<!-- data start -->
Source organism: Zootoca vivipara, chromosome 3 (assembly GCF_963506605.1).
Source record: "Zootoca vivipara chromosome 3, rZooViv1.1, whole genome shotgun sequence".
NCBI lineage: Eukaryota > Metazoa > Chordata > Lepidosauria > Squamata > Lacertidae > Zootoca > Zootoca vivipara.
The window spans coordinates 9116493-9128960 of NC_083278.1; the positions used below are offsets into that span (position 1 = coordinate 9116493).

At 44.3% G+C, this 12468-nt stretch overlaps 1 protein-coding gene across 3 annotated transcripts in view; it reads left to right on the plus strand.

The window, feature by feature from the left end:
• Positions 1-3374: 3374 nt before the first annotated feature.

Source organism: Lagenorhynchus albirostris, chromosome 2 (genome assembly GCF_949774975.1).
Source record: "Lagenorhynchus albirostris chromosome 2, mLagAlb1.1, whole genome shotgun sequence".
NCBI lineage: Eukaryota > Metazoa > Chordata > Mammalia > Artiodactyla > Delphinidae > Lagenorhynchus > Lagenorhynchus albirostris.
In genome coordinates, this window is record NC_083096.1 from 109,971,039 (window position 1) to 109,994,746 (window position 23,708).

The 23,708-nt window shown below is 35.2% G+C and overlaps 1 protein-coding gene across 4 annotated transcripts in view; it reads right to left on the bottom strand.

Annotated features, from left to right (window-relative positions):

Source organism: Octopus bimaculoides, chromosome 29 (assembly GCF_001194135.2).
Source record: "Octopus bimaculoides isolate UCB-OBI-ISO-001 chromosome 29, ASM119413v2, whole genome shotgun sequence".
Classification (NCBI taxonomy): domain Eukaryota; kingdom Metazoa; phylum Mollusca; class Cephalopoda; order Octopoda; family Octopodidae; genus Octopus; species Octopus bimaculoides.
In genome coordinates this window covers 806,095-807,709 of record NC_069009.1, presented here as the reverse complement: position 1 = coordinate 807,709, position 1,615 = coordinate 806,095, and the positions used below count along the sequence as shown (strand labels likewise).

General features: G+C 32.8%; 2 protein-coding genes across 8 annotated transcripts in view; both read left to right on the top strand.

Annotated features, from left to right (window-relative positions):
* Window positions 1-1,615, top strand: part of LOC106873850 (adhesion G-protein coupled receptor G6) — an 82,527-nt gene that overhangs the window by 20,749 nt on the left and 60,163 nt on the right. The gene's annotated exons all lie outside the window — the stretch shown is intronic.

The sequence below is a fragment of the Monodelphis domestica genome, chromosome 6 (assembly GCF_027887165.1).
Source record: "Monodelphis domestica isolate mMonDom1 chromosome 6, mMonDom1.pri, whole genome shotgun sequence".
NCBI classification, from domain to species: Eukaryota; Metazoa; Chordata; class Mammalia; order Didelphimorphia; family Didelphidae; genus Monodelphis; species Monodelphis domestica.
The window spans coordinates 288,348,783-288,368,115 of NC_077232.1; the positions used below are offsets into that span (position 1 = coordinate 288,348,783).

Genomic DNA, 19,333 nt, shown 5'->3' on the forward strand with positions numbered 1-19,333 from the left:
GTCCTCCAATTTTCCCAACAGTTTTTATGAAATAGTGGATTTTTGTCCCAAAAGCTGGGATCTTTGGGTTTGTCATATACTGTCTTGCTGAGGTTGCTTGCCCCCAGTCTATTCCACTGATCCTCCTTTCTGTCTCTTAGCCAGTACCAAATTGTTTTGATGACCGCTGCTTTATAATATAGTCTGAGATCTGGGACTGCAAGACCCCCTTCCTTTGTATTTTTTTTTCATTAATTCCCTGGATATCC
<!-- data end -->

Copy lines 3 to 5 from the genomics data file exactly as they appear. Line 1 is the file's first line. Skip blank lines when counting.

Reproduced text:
NCBI lineage: Eukaryota > Metazoa > Chordata > Lepidosauria > Squamata > Lacertidae > Zootoca > Zootoca vivipara.
The window spans coordinates 9116493-9128960 of NC_083278.1; the positions used below are offsets into that span (position 1 = coordinate 9116493).

At 44.3% G+C, this 12468-nt stretch overlaps 1 protein-coding gene across 3 annotated transcripts in view; it reads left to right on the plus strand.